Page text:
Re: [Usability] window manager configuration

Gregory Merchan <merchan baton phys lsu edu> writes: 
> Before sawfish allowed for compound functions to be done with the config tool,
> I'd implemented it in my ~/.sawfishrc. The benefit of borderless mode is deep
> screen edges. I'm not suggesting that my configuration be standard or even
> readily available. I offer it as an example of something that might seem odd,
> but that I find genuinely useful.

Sure, I have no doubt that people find a use for all the config
options in current window managers. The issue is just that those
options in the aggregate are too numerous and ergo confusing, and the
combinatorial explosion of possible configurations is really hard to
deal with in terms of getting the overall behavior of the desktop and
apps correct, not to mention QA/debug.
> Incidently, there is an app called "powertweak" which deals with hardware.
> (I think there's a gtk front-end to it also.)

Yeah. TweakUI is the Windows equivalent to what we're discussing:

> > I believe the typical use-pattern a windows user would have on your
> > small-screen system is to always keep their windows maximized, and use
> > Alt+Tab or tasklist to move between them.
> Maybe, but would he like it and might he find something else more to his
> liking?

I think the value of using an 800x600 laptop via the same UI as a
regular desktop exceeds the value of a custom UI. I did have an
800x600 laptop for a long time, btw, until it stopped powering on one
day, sadly.
> I usually have the root covered by a window, such as Xchat right now. I tried 
> sloppy focus, but since the panel does not accept focus I was often confused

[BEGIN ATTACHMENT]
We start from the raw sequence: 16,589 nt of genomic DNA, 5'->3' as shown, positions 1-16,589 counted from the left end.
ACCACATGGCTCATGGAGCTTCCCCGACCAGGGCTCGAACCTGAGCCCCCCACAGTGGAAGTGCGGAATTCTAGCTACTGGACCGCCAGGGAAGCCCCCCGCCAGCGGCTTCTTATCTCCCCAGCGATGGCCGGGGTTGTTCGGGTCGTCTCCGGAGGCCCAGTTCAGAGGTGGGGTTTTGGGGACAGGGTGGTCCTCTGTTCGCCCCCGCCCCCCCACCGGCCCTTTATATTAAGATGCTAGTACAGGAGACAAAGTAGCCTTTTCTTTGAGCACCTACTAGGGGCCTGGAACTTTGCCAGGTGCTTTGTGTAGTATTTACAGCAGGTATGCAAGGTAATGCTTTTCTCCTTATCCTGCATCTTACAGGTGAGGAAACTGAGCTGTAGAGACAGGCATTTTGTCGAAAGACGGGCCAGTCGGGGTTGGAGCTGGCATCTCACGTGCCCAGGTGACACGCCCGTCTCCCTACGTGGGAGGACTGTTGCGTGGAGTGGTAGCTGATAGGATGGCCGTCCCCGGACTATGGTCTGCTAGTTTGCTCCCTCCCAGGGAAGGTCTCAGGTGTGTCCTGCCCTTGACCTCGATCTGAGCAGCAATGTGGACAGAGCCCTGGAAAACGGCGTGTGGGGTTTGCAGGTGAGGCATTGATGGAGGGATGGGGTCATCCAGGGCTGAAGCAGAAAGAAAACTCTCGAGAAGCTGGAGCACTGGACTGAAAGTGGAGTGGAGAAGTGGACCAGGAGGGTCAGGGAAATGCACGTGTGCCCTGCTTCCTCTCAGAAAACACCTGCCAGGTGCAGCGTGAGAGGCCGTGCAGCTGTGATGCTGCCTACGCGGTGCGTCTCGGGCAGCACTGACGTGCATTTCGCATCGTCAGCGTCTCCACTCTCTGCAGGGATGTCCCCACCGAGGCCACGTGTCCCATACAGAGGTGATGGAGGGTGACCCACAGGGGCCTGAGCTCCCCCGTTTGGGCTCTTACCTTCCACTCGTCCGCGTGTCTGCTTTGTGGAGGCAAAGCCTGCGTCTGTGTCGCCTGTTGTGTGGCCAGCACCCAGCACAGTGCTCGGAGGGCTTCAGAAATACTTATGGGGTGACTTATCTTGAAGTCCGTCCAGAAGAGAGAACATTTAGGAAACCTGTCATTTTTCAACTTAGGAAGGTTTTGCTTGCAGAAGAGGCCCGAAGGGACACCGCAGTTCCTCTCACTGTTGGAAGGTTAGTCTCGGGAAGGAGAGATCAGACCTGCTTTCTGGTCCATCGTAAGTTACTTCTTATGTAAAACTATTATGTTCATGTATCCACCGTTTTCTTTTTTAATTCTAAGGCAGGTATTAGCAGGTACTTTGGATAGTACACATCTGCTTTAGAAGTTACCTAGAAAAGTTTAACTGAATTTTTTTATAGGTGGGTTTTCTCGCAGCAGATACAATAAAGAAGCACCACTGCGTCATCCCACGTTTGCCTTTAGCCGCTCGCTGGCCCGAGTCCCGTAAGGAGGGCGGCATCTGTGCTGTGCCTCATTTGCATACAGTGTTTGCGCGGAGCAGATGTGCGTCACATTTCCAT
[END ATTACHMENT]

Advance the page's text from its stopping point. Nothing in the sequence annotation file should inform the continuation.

> when I moved to it. Maybe on a larger screen I'd find sloppy useful.

My opinion is that the panel and desktop should require clicks to
focus them, even in the mouse-focus modes. This is analagous to the
clicks required to focus widgets within an app.
> The only thing I'm fighting about is the approach. I described my setup hoping
> that it might show in part why some things are useful and not indicative of 
> drug abuse.

The main point about drug abuse (besides being a joke) is about
developers. Users aren't in a position to see the global picture,
they're just in a position to see their own pet peeves, suggest lots
of features, or say "XYZ other platform does foo, you should make your
thing have an option to do foo." Also, in my experience users always
suggest adding an option, instead of changing the default - as a kind
of humility or something, or they think an option is more likely to be
accepted since it won't annoy anyone else. It's up to developers to
filter these requests into a coherent overall result, and to maybe
decide "what the user really wants to achieve is better done via XYZ,
instead of the option they requested." 

I'm using "developers" broadly to include UI people.

Clearly developers should do their best to choose the right thing,
clearly it's hard, but they have a responsibility to make those
choices, instead of giving up and saying "let's make it an option
since we can't decide and this flamewar will never end."  We have to
recognize that the result of honoring all user requests to add config
options is a crack-ridden user interface. And in fact we have to
recognize that excessive config options is the #1 flavor of crackrock
in the window manager world. Only then we can begin our

The fact that some of the options in a huge crack-ridden prefs dialog
are not crack-ridden, does not change the crack-filled nature of the
dialog as a whole, let's put it that way.
At the same time, some battles can't be fought, because people aren't
willing to do too much re-learning and re-adapting, so want to make
GNOME like their old environment. Focus modes are a good example.

> OTOH, if someone decided that only click-to-focus mode or some other option
> become a requirement, I might start fighting about that.

That's why I say people will be grumpy and force us to have certain
options, such as sloppy focus, which no other operating system has and
which are clearly not needed. (I use sloppy focus myself, and it's
what Metacity defaults to right now, because I am a crack-smoking

However, we can get away with only adding a few such "essential
options," I hope. Which shouldn't hurt things too much.

One definition of a crack-ridden option is one that no one would
really want if they hadn't gotten used to using it in the past.  How
many Windows users who've never used UNIX are demanding sloppy focus?
None whatsoever. So that option is stupid, if you were starting from


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